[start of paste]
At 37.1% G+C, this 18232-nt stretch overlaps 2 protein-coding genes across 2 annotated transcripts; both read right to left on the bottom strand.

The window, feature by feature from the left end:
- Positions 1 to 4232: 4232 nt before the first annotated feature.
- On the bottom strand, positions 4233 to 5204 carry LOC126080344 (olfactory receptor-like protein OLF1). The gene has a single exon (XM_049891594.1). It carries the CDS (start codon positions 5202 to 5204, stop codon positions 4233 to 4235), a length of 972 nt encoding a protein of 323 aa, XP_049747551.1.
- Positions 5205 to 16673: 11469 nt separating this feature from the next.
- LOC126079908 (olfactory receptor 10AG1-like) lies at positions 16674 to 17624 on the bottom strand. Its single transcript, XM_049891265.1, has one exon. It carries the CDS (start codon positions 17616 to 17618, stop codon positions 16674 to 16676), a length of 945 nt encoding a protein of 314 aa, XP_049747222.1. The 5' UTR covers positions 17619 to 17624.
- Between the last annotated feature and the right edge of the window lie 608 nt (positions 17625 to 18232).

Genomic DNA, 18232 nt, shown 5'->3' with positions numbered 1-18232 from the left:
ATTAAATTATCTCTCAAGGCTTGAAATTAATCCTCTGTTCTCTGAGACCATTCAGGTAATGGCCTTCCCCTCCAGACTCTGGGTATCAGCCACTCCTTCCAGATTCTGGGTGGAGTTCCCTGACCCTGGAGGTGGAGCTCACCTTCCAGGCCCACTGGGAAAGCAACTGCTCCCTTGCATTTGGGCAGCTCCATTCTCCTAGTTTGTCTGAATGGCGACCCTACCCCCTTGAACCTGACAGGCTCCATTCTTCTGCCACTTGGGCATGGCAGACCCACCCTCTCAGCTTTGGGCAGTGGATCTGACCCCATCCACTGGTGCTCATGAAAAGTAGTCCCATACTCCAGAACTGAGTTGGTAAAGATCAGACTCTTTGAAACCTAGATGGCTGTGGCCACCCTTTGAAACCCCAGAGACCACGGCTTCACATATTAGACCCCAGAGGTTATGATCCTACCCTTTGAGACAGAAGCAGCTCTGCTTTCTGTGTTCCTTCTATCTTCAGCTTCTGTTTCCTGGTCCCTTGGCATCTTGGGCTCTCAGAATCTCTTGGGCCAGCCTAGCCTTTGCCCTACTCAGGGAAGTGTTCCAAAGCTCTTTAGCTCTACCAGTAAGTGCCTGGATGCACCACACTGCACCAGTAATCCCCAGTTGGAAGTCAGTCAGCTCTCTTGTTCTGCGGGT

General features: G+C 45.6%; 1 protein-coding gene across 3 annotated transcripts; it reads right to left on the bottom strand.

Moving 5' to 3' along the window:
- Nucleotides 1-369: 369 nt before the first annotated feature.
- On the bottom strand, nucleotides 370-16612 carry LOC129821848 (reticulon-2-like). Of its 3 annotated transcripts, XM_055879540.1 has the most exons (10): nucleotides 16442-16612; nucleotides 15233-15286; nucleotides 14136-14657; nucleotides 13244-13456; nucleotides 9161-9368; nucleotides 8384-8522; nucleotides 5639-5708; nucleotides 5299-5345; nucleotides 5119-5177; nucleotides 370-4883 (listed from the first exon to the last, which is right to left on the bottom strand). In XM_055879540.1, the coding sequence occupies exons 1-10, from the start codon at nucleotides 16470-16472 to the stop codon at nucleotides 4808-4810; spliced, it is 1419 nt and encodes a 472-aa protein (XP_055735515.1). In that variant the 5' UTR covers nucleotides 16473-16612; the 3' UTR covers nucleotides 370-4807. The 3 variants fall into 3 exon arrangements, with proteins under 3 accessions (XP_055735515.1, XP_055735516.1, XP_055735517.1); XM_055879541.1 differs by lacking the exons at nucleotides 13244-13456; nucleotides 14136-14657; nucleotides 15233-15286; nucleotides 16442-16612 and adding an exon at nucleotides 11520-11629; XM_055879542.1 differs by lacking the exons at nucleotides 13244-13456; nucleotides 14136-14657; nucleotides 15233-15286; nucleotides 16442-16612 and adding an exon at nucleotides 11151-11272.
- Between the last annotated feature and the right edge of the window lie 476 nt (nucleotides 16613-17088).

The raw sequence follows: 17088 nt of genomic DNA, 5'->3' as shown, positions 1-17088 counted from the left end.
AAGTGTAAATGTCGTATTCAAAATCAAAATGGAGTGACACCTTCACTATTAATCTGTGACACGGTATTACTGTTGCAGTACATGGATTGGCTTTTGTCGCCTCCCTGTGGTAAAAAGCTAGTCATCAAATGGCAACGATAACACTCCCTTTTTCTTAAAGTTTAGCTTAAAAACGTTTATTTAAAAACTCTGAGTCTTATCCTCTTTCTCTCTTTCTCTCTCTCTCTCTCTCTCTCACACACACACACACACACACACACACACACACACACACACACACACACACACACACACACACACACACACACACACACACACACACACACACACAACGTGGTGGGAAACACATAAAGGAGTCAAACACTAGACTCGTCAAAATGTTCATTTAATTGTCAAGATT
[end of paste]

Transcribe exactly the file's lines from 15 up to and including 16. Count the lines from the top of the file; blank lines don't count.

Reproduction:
The raw sequence follows: 17088 nt of genomic DNA, 5'->3' as shown, positions 1-17088 counted from the left end.
AAGTGTAAATGTCGTATTCAAAATCAAAATGGAGTGACACCTTCACTATTAATCTGTGACACGGTATTACTGTTGCAGTACATGGATTGGCTTTTGTCGCCTCCCTGTGGTAAAAAGCTAGTCATCAAATGGCAACGATAACACTCCCTTTTTCTTAAAGTTTAGCTTAAAAACGTTTATTTAAAAACTCTGAGTCTTATCCTCTTTCTCTCTTTCTCTCTCTCTCTCTCTCTCTCACACACACACACACACACACACACACACACACACACACACACACACACACACACACACACACACACACACACACACACACACACACACACACACAACGTGGTGGGAAACACATAAAGGAGTCAAACACTAGACTCGTCAAAATGTTCATTTAATTGTCAAGATT